“It was really just around a deliberate focus,” Merrill said. “We needed to invest heavily in League of Legends, support the community in the right way. It was the easiest thing in the world to figure out how much more potential League of Legends had. You put your player hat on — with all the features we hadn’t delivered and all the different pain points our players experienced and all the different content opportunities that existed.”

So Riot invested in community support, established the infrastructure to support 13 esports leagues around the world, built out its publishing business — all for League of Legends. Riot was forced to manage things in-house that it didn’t really want to do. All of that was a kind of mud for moving into innovative territory. It seemed like it was quite easy for Riot to do nothing.

“Ideas are a dime a dozen. It’s truly about execution. We’ve never had a shortage of ideas,” Merrill said. “Our challenge has always been throughput. It’s a similar challenge for new games. There is an opportunity cost challenge where we didn’t want to pull people off League of Legends to start incubating future titles when it felt like a disservice to the community” for League of Legends.

He added, “That’s why we had to scale the organization. To build new teams and attack established genres, the players had incredibly high expectations. You don’t show up and build an incredible world-class team overnight to compete with the best titles in the world. That takes a long time. It’s a fairly exciting time for Rioters because we were working on this stuff for a long time. We were fortunate we were able to take a long-term perspective. We can finally show it off. A lot of the mindset from an innovation standpoint comes from our mission of aspiring to be the best game developer in the world.”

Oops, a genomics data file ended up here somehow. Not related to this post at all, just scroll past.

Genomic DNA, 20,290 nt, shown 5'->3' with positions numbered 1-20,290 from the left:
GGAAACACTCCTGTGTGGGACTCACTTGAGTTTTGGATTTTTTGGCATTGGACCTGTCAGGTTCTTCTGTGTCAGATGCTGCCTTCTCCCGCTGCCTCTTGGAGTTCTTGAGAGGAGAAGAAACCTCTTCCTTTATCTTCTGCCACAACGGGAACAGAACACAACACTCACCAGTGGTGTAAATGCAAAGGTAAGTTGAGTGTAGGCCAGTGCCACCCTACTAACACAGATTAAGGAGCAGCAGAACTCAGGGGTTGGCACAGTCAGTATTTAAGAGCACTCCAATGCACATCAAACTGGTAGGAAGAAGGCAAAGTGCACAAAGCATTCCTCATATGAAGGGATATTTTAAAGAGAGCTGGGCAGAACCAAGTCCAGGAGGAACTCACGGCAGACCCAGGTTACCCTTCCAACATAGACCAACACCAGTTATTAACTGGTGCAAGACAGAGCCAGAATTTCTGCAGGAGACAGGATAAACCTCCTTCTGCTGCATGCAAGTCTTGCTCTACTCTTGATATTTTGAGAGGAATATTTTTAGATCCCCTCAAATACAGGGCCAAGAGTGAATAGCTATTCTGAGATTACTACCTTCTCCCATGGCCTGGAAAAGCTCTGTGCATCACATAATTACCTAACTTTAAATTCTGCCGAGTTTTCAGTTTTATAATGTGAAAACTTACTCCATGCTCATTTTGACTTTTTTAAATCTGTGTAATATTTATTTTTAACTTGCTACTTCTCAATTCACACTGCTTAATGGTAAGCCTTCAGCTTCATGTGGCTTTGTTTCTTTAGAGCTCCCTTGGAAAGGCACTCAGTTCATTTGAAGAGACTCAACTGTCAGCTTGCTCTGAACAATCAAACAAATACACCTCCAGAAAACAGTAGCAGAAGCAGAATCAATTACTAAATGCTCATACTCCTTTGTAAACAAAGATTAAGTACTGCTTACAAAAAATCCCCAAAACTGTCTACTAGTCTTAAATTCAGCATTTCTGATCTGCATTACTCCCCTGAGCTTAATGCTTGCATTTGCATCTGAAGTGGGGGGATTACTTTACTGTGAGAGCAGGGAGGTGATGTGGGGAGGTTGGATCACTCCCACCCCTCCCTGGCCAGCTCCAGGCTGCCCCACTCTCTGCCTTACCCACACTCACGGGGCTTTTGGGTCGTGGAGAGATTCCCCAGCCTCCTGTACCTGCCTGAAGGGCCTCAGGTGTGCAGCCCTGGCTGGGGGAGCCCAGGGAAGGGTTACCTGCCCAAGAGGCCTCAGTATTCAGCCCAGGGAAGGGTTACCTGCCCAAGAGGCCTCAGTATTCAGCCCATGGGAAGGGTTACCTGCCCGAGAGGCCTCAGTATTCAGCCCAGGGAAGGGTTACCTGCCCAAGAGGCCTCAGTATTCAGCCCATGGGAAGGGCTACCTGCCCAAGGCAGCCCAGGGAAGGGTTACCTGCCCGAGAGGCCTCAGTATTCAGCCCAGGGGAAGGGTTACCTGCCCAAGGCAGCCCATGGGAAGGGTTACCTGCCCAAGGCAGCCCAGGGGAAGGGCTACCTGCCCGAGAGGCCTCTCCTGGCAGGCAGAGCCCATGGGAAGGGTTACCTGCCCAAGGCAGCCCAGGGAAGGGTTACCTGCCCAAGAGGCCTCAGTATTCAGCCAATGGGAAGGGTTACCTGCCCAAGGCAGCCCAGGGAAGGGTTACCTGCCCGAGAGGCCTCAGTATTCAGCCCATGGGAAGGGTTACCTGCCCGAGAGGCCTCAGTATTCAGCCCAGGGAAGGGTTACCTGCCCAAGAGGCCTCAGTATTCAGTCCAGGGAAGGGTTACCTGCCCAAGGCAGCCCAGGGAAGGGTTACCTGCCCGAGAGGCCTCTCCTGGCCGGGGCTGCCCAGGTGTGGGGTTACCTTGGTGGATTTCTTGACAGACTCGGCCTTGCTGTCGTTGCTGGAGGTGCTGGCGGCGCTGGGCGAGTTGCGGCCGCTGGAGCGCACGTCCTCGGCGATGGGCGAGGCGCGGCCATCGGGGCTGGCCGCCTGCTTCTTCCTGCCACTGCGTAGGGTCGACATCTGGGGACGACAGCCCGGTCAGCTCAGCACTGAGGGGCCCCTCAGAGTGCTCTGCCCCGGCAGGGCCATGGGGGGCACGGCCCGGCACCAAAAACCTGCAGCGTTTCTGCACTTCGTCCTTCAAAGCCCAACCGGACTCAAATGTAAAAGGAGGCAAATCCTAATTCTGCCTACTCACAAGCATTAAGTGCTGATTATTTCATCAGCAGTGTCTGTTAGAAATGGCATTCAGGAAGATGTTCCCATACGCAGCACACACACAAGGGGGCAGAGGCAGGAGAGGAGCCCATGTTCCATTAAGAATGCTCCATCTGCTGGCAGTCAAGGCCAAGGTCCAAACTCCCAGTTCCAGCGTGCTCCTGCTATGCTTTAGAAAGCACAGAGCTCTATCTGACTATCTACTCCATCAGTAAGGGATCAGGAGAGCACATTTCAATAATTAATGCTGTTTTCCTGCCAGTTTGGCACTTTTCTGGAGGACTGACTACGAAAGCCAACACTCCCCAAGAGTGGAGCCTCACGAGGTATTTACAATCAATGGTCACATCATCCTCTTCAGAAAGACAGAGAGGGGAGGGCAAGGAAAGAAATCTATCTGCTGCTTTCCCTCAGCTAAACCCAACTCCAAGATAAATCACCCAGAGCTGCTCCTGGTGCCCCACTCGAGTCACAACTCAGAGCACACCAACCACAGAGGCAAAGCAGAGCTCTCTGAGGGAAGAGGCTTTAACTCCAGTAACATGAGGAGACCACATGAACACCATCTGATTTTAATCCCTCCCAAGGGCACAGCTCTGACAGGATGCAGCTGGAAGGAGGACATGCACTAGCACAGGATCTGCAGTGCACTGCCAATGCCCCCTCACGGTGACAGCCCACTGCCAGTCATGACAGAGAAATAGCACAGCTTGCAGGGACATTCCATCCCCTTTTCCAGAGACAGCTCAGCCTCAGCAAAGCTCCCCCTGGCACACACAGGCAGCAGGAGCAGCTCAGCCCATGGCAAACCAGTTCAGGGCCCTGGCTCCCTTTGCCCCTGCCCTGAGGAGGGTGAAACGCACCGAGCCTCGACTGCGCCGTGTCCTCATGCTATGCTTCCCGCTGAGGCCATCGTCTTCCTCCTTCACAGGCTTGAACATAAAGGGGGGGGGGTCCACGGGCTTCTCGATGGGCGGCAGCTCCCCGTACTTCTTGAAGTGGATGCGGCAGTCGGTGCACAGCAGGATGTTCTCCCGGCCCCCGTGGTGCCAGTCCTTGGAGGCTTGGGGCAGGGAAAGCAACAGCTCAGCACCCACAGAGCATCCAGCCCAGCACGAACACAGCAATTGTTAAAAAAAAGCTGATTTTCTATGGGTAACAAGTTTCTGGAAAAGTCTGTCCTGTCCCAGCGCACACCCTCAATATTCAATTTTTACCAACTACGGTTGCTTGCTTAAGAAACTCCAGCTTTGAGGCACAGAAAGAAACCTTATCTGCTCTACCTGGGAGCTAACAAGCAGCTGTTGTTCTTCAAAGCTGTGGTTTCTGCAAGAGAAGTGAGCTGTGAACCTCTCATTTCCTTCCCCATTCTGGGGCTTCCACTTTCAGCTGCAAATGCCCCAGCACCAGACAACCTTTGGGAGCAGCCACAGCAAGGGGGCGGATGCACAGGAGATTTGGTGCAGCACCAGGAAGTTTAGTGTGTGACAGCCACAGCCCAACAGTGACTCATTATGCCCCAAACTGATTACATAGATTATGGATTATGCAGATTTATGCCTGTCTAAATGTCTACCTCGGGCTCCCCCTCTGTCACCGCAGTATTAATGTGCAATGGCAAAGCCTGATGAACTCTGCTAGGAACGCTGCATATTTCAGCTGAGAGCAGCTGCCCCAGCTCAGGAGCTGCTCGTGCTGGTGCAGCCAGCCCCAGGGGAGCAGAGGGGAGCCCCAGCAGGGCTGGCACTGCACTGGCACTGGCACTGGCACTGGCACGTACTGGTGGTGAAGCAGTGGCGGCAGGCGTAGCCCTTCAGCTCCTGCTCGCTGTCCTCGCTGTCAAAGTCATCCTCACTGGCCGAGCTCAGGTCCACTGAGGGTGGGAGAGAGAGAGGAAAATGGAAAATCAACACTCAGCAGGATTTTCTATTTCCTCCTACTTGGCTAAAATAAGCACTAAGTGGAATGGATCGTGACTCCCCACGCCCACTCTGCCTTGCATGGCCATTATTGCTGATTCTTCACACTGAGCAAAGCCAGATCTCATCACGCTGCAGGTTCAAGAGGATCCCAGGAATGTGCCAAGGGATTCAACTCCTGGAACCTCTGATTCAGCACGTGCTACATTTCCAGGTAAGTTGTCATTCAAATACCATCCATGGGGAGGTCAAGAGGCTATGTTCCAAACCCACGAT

Adapting to a world of disruption

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But this week, Riot shattered a lot of the arguments of the critics, which included me. Now its behavior isn’t so easy to pigeon-hole as the kid that got rich quick and then got too lazy to do anything new.

Behind the scenes, it turns out it has been working hard. Its teams have been productive in building things beyond League of Legends. Through films and animated shows, it is busy building out the lore that motivates players to stay involved with the franchise and the esports tournaments. The company has already launched Team Fight Tactics, and it is launching a bunch of new things all at once in 2020.

Riot greenlit these games because they were like the original League of Legends, which felt like a niche in the multiplayer online battle arena (MOBA) genre. These new filled a niche, and they represent an attempt to serve those gamers in their respective niches really well, Merrill said. He wants the Riot name on these games to mean that fans will be able to trust the product as serving fans well.

Riot's European competition for League of Legends.

Above: Riot’s European competition for League of Legends.